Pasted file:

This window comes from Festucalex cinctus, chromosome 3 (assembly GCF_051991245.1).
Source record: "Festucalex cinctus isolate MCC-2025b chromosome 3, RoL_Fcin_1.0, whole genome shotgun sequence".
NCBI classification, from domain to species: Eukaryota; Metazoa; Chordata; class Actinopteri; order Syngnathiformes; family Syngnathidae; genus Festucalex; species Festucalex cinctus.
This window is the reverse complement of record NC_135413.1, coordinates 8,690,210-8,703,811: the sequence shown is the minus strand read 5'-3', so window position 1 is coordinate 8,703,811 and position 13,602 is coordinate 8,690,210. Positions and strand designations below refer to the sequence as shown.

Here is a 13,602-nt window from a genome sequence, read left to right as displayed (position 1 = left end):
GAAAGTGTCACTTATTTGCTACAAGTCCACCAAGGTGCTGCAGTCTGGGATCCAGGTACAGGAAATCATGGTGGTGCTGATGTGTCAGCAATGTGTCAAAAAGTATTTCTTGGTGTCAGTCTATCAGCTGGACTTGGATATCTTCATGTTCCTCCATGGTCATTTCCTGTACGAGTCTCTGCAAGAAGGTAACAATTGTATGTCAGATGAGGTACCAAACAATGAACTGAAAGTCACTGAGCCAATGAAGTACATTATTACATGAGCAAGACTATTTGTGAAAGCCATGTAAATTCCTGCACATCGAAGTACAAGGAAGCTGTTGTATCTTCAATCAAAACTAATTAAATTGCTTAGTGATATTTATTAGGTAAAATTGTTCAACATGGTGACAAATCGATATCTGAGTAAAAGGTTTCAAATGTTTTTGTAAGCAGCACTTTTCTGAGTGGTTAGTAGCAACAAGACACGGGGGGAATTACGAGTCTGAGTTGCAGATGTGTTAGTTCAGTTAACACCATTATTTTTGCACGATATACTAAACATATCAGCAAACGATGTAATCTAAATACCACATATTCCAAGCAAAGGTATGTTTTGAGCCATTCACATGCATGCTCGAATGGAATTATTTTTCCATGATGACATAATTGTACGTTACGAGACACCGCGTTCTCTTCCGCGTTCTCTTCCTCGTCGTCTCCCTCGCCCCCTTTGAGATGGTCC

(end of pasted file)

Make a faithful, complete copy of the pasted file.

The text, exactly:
This window comes from Festucalex cinctus, chromosome 3 (assembly GCF_051991245.1).
Source record: "Festucalex cinctus isolate MCC-2025b chromosome 3, RoL_Fcin_1.0, whole genome shotgun sequence".
NCBI classification, from domain to species: Eukaryota; Metazoa; Chordata; class Actinopteri; order Syngnathiformes; family Syngnathidae; genus Festucalex; species Festucalex cinctus.
This window is the reverse complement of record NC_135413.1, coordinates 8,690,210-8,703,811: the sequence shown is the minus strand read 5'-3', so window position 1 is coordinate 8,703,811 and position 13,602 is coordinate 8,690,210. Positions and strand designations below refer to the sequence as shown.

Here is a 13,602-nt window from a genome sequence, read left to right as displayed (position 1 = left end):
GAAAGTGTCACTTATTTGCTACAAGTCCACCAAGGTGCTGCAGTCTGGGATCCAGGTACAGGAAATCATGGTGGTGCTGATGTGTCAGCAATGTGTCAAAAAGTATTTCTTGGTGTCAGTCTATCAGCTGGACTTGGATATCTTCATGTTCCTCCATGGTCATTTCCTGTACGAGTCTCTGCAAGAAGGTAACAATTGTATGTCAGATGAGGTACCAAACAATGAACTGAAAGTCACTGAGCCAATGAAGTACATTATTACATGAGCAAGACTATTTGTGAAAGCCATGTAAATTCCTGCACATCGAAGTACAAGGAAGCTGTTGTATCTTCAATCAAAACTAATTAAATTGCTTAGTGATATTTATTAGGTAAAATTGTTCAACATGGTGACAAATCGATATCTGAGTAAAAGGTTTCAAATGTTTTTGTAAGCAGCACTTTTCTGAGTGGTTAGTAGCAACAAGACACGGGGGGAATTACGAGTCTGAGTTGCAGATGTGTTAGTTCAGTTAACACCATTATTTTTGCACGATATACTAAACATATCAGCAAACGATGTAATCTAAATACCACATATTCCAAGCAAAGGTATGTTTTGAGCCATTCACATGCATGCTCGAATGGAATTATTTTTCCATGATGACATAATTGTACGTTACGAGACACCGCGTTCTCTTCCGCGTTCTCTTCCTCGTCGTCTCCCTCGCCCCCTTTGAGATGGTCC